Nov04  ratNor  Rattus  norvegicus  (rat)
Wgs08  speTri  Spermophilus  tridecemlineatus  (ground_squirrel)
Trc07  dipOrd  Dipodomys  ordii  (kangaroo_rat)
Wgs08  cavPor  Cavia  porcellus  (guinea_pig)
May05  oryCun  Oryctolagus  cuniculus  (rabbit)
Wgs08  ochPri  Ochotona  princeps  (pika)
May05  canFam  Canis  familiaris  (dog)
Mar06  felCat  Felis  catus  (cat)
Aug06  bosTau  Bos  taurus  (cow)
Trc10  turTru  Tursiops  truncatus  (dolphin)
Trc06  susScr  Sus  scrofa  (pig)
Trc11  vicVic  Vicugna  vicugna  (vicugna)
Jan07  equCab  Equus  caballus  (horse)
Wgs08  myoLuc  Myotis  lucifugus  (microbat)
Trc08  pteVam  Pteropus  vampyrus  (macrobat)
Wgs08  sorAra  Sorex  araneus  (shrew)
Wgs08  eriEur  Erinaceus  europaeus  (hedgehog)
May05  loxAfr  Loxodonta  africana  (elephant)
Trc09  proCap  Procavia  capensis  (hyrax)
Jul05  echTel  Echinops  telfairi  (tenrec)
May05  dasNov  Dasypus  novemcinctus  (armadillo)
Trc09  choHof  Choloepus  hoffmanni  (sloth)
Trc10  macEug  Macropus  eugenii  (wallaby)
Jan06  monDom  Monodelphis  domestica  (opossum)
Mar07  ornAna  Ornithorhynchus  anatinus  (platypus)
May06  galGal  Gallus  gallus  (chicken)
Trc15  taeGut  Taeniopygia  guttata  (finch)
Feb07  anoCar  Anolis  carolinensis  (lizard)
Aug05  xenTro  Xenopus  tropicalis  (frog)
Jul07  danRer  Danio  rerio  (zebrafish)
Oct04  takRub  Takifugu  rubripes  (fugu)
Feb04  tetNig  Tetraodon  nigroviridis  (pufferfish)
Feb06  gasAcu  Gasterosteus  aculeatus  (stickleback)
Apr06  oryLat  Oryzias  latipes  (medaka)
Wgs08  calMil  Callorhinchus  milii  (elephantfish)
Mar07  petMar  Petromyzon  marinus  (lamprey)

A coding indel example (a coding exon from gene SPC25 on human chr2) illustrates the usefulness of multiple genomes in timing and understanding evolution of insertions and deletions. </pre>

homSap	MVEDELALFDKSINEFWNKFKST--DTSCQMAGLRDTYKDSIKAFA
panTro	MVEDELALFDKSINEFWNKFKST--DTSCQMAGLRDTYKDSIKAFA
ponPyg	MVEDELALFDKSINEFWNKFKST--DTSCQMAGLRDTYKDSIKAFA
macMul	MVEDELALFDKSINEFWNKFKST--DTSCQMAGLRDTYKDSIKAFA
calJac	MVEDELALFDKSLNEFWNKFKST--DTTFQMAGLRDTYKDSLKAFA
tarSyr	MVEDELTLFDKSINEFWNKFKST--DTANQMMGLRDTYKDSVKAFA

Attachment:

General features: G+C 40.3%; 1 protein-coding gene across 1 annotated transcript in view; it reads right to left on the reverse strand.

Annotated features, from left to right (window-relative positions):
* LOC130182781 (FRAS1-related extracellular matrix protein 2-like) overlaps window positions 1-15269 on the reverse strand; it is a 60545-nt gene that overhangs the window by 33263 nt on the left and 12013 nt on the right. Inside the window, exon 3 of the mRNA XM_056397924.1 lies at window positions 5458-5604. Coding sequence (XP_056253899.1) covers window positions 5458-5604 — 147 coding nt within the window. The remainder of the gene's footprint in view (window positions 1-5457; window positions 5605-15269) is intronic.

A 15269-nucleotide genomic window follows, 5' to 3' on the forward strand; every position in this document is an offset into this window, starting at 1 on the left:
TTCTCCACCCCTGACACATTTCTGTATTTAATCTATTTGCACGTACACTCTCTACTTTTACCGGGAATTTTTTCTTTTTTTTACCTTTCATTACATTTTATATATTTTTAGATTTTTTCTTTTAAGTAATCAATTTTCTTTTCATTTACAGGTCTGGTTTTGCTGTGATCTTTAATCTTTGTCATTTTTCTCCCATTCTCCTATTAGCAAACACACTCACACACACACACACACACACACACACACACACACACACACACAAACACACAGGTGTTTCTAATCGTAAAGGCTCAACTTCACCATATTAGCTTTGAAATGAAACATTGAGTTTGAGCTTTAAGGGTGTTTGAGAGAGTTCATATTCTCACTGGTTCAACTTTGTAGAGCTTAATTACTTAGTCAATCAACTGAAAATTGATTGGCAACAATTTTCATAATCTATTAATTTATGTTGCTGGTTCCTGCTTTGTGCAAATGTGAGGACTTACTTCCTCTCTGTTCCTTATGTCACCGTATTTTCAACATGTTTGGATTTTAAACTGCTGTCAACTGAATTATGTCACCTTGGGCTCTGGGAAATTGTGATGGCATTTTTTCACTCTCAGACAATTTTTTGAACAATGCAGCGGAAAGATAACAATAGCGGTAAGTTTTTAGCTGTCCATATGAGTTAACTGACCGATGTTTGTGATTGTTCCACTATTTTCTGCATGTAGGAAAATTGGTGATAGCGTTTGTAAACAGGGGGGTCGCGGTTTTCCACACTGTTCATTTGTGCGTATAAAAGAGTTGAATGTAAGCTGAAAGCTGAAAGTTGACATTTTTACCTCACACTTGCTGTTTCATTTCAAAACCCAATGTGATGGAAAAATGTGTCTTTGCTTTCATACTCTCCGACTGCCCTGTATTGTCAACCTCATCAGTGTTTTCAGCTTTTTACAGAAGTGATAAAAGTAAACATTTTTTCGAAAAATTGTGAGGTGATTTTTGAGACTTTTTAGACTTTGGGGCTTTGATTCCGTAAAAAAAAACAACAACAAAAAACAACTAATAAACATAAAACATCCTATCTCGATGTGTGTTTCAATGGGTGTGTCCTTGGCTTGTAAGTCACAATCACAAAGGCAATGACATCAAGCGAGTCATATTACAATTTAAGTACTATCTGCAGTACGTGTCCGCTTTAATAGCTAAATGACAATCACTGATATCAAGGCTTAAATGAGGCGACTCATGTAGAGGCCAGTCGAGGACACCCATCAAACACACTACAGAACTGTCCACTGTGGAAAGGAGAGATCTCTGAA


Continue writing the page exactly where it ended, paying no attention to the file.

otoGar	MVEDQLALLDKNINEFWNKFKST--DTAGQMAGLRDTYKDSIKTFA
micMur	MVEDELVLFDKTVNEFWNKFKST--DTSCHMVGLRDTYKDSLKAFA
cynVol	.................NKFTST--DTSCQMMGLRGTNK.......
tupBel	MVEDELALFDKGINEFWNKFRSTVSDTSCQMVGLRDAYKDSIKAFA
musMus	MGEDELALLNQSINEFGDKFRNRLDDNHSQVLGLRDAFKDSMKAFS
ratNor	MGEDELAAFEKSINEFGDKFRYRLSDNRSQVLGLKDAFKDSIRALS
cavPor	MVEDELALFDKSINEFGNKFRNTLSDTPCQMLGLRDACKDSIKTLA
speTri	MMEDELARFDKSINEFGNKFRNTFSDTRCQMVGLRDVFKDSIEALA
dipOrd	MVEDELAHFDKSISEFGSKFRNTLSDTPSQTVGLRDAYKDSIKALS
oryCun	MVEDELALFDKSINEFGSKFRSTLSDAPCQMVGLRDAYKDSVKSLT
ochPri	MVEDELALFDKSINEFGSKFRSTLSDTPCQMVGLREACKDSVRLLT
canFam	MIDDELAQFDKSISEFWSKFKGTVSDTSSQMVGLRETYKDSIKACA
felCat	MIEDELALFDKSINEFWNKFKSTLSDTSCQMMGLRDTYKDSIKALT
equCab	MVEDELALFDKSINEFWNKFKNTVSDTSCQMVGLRDAYKDSIKAFA
myoLuc	MVEDELALLDKNINEFWNKFKSNVNDTSCQMVGLRDNYKDISKAFT
pteVam	MVEDELALLDKSINEFWNKFKSSVSDTSCQMMALRDSYKDINKAFT
bosTau	MVEDELALFDKSINEFWNKFKSTVSDTSCQMVGLRETYKDSIKAFA
turTru	MVEDELALFDKSINEFWNKFRSTVSDTSCQMVGLRDTYKDSIKAFA
susScr	MVEDELALFDKSINEFWNRFKSTVSDTSCQMVGLRENYKDSLKAFA
oviAri	MVEDELALFDKSLNEFWNKFKSTVNDTSCQMVGLREAYKDSIKAFA
eriEur	MVEDELALFDKSINEFWNKFKGTVSDTSFQMVGLRDTYKDSIKIFT
sorAra	MVEDELVLFEKSINEFVNEFESTASDTTCQVVGPRDADKDSIKALA
dasNov	MIEDELALFDKSINEFWNKFKGTVSDNSCQMVGLRDTYKDSIKAFA
choHof	MIEDELALFDKSINEFWNKFKSAVSDTSCQMVGLRDTYKDSIKAFA
loxAfr	MIEDELVQFDKSINEFWNKFINTASDTSCQMVGLRDAYKDSMKAFA
proCap	MIEDELRQFDKSINEFWNKFINTTSDTSCQMAGLRDAYKDSMKAFA
echTel	MIEDELLQFDKSMNEFRNKHFNTLNDTSGQMMGLRDTYRDSMKAFA
monDom	MSHIKTEEELDLFNKSINDFWNKFRNTTLNEHCSQMVGLRDTYKDSIEALT
macEug	MSHIKTEEELDIFEKSISDFWNRFRNTAFNEPYSQVVGVRDTYKYSIETLT
triVul	MSHIKTEEELDIFNKSINDFWNRFRNTTFNEHYSQVVGLRDTYKNSIEALT
ornAna	MSHIKTEEELALFDKSIDEFWTKFKNTWISEYSCQTVTLRDAHKEAIKALT
galGal	MSAVKTEDEITVVEREMKEFWTELKSVYGTEQINQTLALRDSCKESINVLS
taeGut	MGNAQAEDEVALFEKDMKEFWIQFKISYGTEQNNQTMKEFWIQFKISYGTE
anoCar	MAKAKEEDELTMLEKGIEELCTQIETTYCRQSLEKTSGPRNKCYKSGPRNK


Live blog of an actual exon recovery session:

I updated the available chordate genomes today and their practical access. Pig contigs were released a couple days ago ... they are stored at the HTG division of GenBank and various other inconvenient places. The existing 28-way can be boosted to a 32-way using the net tracks for lamprey, lancelet, marmoset, and orangutan. That can be boosted to a 37-way bringing in Microcebus, Spermophilus, Ochotona, Myotis, and Callorhinchus using a single tBlastn of the wgs division of GenBank using the new capability of boolean species restriction. The 51-way then requires individual queries at the trace archives.

Mark D suggested an interesting trick (which I've amended): set the browser to its 5000 pixel maximum as needed, open in pdf view, scrape off amino acid lines as text, remove spaces and equal signs, watch out for nucleotides also in caps and extraneous symbols, paste into a new column of the ss below in default sort order. If an exon is fairly well-behaved in the comp genomics sense, that provides it for species in the 28-way that have it.

Net tracks have to be opened individually and translated (or uBlastx'ed against fiducial). As always, the trace archives has to be consulted at the end to fill in any residual gaps because millions of singletons get left out of assemblies.